Monday, October 31, 2011

New York Magazine article

I really enjoyed this article by Emily Nussbaum about modern feminism and the Internet. When people ask, "where are all the feminists? Guess feminism is dead," while completely missing the 'blogosphere' (ugh that should not be a word), it reminds me of people in the Art World who are constantly pointing out the death of art criticism because they can't find anyone being published in print media. Ahem... we're out here. On the Internet. Criticizing.

Sister Wendy, art critic extraordinaire. She pops up occasionally on public television.

Another big difference between now and twenty years ago (or how things seem to me to have been twenty years ago, since I wasn't exactly aware of... much at all then) is that artists themselves have much more of a voice in the literature published about them. Most artists run their own websites, which makes it much more likely that people will actually read the Artist's Statement (as opposed to Xeroxing a few copies and scattering them about at a gallery opening). And many more, such as *ahemahem, hem... hem* myself have blogs too, where we can spew forth all sorts of ideas. Of course, just as being a critic doesn't make you an artist, being an artist doesn't make you a critic either.

Raoul Hausmann, "The Art Critic." [Image: antique magazine collage. Man stands in front of black text on yellow background holding a pointy stick, wearing a three piece suit. Woman peers out from behind some tiny text I cannot read and a black & white photo in which the man has been cut out and replaced with small black text on a yellow background. Hausmann has removed the eyes and mouth of the oversized head of the main figure (the man in the suit with the stick) and replaced them with cartoon pink mouths to make a grimacing, sneering expression.]
 One of the most surprising things about checking the primary sources of art history-- aside from the actual art-- is that the shit artists say about their own art is usually vastly different from what critics and historians say about that person's art. Did you know that Piet Mondrian often described his art as being about Eastern-influenced spirituality (what was sometimes defined as The Occult in his day)? Or that the idea that incidental, unplanned spontaneity played a role in his drippy paintings pissed Jackson Pollock right off? Or, according to his vast and rambling writings, Duchamp actually thought... well, I'm still working on that one.* But while this huge discrepancy between recorded artistic intent and general critical/historical consensus seems to me to be a problem, I don't think that it means criticism has failed these artists.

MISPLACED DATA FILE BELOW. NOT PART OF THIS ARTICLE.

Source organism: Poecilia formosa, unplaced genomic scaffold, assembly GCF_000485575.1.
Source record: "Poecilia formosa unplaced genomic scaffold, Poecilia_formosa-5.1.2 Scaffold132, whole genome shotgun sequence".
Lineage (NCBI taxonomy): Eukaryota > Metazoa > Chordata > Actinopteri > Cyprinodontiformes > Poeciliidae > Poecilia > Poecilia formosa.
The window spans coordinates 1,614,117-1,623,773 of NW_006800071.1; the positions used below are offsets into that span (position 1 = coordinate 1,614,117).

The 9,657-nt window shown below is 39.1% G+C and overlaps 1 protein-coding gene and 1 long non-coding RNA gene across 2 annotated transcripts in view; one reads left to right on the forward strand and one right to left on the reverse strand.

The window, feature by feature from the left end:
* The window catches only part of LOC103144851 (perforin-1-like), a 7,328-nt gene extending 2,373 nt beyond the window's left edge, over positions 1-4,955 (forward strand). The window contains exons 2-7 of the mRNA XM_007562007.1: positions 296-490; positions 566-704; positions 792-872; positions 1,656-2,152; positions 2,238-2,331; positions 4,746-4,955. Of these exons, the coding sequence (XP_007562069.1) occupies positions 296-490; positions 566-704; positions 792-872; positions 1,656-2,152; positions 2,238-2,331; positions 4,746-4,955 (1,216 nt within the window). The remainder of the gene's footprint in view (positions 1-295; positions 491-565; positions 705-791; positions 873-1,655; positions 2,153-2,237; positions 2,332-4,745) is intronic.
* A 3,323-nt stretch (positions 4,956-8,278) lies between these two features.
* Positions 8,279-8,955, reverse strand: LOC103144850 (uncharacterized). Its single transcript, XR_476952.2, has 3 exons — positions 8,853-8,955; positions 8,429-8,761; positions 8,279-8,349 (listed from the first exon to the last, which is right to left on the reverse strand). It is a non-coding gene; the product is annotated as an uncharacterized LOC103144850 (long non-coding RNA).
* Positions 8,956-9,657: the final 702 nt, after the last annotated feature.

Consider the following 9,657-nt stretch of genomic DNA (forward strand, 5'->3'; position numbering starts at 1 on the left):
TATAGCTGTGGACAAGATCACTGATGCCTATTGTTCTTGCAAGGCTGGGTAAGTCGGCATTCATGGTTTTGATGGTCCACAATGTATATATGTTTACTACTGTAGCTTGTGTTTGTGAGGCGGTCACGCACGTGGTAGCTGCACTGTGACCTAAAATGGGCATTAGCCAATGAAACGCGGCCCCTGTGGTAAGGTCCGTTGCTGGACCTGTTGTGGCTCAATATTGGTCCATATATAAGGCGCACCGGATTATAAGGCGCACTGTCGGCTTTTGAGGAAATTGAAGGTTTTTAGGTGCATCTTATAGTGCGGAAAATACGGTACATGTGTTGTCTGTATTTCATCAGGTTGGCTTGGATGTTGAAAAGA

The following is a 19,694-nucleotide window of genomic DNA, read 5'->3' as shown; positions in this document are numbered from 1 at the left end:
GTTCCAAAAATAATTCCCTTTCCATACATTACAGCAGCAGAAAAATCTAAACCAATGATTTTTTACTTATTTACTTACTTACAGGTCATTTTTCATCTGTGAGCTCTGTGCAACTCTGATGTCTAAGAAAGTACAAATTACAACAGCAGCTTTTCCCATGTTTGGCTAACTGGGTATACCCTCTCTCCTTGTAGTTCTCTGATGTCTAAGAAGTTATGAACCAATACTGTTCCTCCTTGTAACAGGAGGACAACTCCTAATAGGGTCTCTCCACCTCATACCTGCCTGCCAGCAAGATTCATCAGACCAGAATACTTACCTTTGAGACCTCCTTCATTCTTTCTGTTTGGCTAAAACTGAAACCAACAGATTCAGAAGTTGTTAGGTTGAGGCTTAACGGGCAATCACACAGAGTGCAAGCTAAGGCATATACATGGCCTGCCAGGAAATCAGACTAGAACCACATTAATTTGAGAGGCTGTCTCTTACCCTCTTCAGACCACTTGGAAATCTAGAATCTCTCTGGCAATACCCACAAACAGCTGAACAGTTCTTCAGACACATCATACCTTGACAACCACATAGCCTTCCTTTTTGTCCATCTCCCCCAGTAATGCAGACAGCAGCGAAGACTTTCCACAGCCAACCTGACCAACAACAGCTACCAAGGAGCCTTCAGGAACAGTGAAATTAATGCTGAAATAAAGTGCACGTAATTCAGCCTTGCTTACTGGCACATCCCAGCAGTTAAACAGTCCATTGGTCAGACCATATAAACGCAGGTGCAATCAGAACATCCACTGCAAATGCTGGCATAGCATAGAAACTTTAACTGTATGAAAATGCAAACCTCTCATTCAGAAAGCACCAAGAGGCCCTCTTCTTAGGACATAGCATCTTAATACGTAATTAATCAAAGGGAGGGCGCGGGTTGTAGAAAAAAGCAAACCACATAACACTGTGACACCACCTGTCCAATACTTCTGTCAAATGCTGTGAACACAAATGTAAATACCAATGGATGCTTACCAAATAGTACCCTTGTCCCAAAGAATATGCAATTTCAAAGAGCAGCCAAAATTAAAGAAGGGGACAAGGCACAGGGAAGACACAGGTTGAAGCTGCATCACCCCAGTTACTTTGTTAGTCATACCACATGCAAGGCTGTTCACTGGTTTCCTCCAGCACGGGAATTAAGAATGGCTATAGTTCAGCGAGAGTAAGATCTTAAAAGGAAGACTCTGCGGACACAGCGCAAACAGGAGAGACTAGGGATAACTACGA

While plenty of artists are both searingly articulate and artistically expressive, many other artists express themselves better through art than through words (or sometimes, tragically, better through words than art). That's why they're artists. It is simply unreasonable to expect that all artists, after creating a piece that expresses something, will then step back, examine their piece within society/the universe/the ivory tower from several different points of view, express it succinctly, and hand it in writing to the public on a silver platter. That is a separate skill, and the two need not always match. It is like a conversation, where the same idea needn't be reiterated: different but related things are uttered between people.


*You know, I would provide sources for this information but I'm going on memory here and that shit would take forever to find. But I am certain.

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